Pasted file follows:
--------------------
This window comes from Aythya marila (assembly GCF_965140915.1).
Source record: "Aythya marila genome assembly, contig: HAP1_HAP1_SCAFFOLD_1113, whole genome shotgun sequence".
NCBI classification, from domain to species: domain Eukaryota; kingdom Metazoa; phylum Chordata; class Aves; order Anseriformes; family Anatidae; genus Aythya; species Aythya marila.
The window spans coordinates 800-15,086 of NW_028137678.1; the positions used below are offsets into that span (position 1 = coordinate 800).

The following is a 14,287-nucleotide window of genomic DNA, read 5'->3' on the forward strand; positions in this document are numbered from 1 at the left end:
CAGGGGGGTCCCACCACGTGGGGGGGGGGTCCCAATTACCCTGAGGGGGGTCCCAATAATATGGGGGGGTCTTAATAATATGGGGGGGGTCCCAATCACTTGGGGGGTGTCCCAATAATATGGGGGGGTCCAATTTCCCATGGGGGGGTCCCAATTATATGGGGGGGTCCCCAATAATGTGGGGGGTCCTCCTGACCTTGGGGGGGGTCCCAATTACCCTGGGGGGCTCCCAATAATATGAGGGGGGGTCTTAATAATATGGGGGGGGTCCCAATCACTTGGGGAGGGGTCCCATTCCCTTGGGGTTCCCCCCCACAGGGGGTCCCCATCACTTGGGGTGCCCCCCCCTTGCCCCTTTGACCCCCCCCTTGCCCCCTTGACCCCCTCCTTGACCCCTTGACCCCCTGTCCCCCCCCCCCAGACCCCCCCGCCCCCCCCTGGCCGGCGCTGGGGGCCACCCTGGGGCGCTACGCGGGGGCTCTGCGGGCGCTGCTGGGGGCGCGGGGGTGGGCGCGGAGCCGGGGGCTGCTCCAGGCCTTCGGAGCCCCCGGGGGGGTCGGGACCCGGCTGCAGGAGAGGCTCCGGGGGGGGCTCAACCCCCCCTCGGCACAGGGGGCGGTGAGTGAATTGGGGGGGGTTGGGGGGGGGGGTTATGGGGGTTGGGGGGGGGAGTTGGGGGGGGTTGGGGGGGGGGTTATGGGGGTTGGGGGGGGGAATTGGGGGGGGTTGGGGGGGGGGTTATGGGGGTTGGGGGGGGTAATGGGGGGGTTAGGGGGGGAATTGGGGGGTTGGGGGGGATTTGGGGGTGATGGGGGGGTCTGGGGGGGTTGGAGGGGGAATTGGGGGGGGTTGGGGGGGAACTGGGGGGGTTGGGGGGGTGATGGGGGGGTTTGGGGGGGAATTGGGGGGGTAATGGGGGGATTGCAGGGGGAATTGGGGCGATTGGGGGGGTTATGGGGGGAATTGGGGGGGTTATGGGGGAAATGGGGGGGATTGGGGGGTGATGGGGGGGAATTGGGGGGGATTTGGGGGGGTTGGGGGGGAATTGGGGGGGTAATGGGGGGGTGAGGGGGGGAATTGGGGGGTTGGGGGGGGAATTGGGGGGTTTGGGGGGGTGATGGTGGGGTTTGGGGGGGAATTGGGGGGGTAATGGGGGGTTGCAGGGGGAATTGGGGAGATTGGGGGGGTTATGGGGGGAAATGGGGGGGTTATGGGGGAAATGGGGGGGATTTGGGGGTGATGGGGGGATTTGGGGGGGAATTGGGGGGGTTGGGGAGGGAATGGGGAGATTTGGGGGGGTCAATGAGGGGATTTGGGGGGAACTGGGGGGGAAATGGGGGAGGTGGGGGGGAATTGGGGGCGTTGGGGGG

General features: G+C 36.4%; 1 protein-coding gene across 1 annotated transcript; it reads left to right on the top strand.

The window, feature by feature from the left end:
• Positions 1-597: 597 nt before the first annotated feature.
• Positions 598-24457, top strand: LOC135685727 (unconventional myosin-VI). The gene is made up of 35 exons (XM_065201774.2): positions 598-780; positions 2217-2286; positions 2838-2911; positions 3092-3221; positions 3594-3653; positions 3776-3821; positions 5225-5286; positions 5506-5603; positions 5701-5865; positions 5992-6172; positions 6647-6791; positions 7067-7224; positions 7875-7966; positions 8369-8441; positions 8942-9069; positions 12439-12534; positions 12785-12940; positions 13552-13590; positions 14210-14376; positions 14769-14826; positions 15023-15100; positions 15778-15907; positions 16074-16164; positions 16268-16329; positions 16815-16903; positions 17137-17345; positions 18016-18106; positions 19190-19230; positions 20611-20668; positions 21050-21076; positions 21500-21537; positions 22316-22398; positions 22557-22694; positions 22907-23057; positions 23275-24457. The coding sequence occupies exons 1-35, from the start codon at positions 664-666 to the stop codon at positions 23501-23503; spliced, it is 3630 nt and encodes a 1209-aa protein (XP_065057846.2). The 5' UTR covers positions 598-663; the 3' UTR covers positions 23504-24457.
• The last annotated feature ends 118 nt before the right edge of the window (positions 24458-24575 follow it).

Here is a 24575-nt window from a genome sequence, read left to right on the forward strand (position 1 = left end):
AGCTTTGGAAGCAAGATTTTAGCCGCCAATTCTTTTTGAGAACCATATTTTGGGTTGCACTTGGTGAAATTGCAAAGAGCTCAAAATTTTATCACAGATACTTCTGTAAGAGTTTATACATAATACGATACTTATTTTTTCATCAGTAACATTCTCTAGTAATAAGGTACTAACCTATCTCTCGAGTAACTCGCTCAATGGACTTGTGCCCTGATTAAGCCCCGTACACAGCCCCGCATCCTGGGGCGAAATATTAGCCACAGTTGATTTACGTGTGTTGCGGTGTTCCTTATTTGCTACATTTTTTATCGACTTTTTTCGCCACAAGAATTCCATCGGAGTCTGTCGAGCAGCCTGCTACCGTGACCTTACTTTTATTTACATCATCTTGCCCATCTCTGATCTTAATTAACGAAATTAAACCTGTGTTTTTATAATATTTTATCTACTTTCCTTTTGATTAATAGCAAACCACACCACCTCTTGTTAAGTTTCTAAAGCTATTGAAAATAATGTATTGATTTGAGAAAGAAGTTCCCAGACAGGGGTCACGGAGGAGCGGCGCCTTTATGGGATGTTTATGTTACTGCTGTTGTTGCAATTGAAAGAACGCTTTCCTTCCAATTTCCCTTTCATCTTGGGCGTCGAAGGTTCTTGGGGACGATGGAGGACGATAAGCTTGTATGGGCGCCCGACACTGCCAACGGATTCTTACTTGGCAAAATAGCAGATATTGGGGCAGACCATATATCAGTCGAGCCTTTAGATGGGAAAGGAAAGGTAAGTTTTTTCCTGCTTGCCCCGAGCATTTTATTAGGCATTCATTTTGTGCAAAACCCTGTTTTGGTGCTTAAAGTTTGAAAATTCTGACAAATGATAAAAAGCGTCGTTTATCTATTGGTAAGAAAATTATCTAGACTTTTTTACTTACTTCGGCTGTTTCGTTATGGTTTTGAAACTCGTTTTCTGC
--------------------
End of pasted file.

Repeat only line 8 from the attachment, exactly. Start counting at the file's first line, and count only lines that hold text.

The window, feature by feature from the left end: